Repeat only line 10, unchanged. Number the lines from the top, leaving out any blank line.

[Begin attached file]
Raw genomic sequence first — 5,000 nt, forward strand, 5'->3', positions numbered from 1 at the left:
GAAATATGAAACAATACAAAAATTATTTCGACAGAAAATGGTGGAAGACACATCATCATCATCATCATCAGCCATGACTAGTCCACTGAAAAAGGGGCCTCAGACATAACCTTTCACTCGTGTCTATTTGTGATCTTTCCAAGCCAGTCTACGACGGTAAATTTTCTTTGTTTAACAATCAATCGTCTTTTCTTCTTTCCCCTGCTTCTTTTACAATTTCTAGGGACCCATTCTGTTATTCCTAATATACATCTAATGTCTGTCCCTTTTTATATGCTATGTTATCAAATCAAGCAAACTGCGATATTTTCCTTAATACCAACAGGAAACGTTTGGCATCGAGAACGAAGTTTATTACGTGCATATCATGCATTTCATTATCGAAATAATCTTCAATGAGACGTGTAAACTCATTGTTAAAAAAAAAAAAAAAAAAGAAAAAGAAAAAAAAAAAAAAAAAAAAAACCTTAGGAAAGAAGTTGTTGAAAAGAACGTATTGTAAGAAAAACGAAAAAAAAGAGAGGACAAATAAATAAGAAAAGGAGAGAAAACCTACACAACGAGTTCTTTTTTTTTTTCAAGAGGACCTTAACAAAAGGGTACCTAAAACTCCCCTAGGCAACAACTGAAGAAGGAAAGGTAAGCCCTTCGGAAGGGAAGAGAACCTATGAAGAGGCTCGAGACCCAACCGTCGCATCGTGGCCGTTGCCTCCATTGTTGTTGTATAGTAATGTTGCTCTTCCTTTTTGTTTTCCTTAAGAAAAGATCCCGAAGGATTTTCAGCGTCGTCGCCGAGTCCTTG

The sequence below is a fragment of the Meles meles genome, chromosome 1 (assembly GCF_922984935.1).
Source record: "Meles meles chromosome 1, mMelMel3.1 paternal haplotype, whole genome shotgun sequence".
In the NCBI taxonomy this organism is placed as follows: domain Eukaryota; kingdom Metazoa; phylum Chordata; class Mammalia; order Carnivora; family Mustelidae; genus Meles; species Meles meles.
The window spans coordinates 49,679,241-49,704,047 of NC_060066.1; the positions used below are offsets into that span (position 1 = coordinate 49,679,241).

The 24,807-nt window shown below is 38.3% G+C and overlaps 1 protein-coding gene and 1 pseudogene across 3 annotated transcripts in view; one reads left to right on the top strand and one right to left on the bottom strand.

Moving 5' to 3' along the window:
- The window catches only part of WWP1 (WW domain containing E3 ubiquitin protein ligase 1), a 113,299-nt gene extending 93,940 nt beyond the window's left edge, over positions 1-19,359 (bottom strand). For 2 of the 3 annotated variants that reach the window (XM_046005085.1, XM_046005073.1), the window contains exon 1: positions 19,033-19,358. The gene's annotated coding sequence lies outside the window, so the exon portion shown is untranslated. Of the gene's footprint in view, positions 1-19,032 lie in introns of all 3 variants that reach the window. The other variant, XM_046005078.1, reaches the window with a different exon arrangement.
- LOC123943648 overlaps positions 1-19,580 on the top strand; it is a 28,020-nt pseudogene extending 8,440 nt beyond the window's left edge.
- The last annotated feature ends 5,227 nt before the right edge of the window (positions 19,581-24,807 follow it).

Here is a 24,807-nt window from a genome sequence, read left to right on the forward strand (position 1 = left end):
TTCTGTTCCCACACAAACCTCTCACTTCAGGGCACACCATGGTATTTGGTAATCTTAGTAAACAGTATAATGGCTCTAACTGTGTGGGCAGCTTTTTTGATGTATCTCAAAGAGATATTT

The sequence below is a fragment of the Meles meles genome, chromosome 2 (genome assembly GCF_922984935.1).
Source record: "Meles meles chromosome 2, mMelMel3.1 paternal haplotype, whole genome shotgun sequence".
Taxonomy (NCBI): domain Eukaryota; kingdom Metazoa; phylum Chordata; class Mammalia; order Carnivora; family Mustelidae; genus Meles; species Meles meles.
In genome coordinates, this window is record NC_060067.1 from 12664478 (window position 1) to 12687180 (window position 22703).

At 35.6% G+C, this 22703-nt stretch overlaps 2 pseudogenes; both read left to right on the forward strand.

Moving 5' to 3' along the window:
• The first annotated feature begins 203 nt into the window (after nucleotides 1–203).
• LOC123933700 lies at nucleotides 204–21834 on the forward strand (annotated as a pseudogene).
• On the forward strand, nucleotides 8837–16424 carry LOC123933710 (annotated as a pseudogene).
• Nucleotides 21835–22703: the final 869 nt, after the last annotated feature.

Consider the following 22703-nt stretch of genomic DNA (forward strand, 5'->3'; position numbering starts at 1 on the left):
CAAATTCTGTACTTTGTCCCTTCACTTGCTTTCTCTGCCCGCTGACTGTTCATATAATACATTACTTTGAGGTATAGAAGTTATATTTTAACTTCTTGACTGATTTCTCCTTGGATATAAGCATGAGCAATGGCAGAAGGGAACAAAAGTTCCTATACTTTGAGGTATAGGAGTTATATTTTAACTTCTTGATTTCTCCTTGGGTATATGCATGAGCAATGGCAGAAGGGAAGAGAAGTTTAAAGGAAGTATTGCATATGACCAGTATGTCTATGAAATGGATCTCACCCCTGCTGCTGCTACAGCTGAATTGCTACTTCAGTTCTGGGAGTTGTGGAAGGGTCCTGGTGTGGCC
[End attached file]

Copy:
- LOC123943648 overlaps positions 1-19,580 on the top strand; it is a 28,020-nt pseudogene extending 8,440 nt beyond the window's left edge.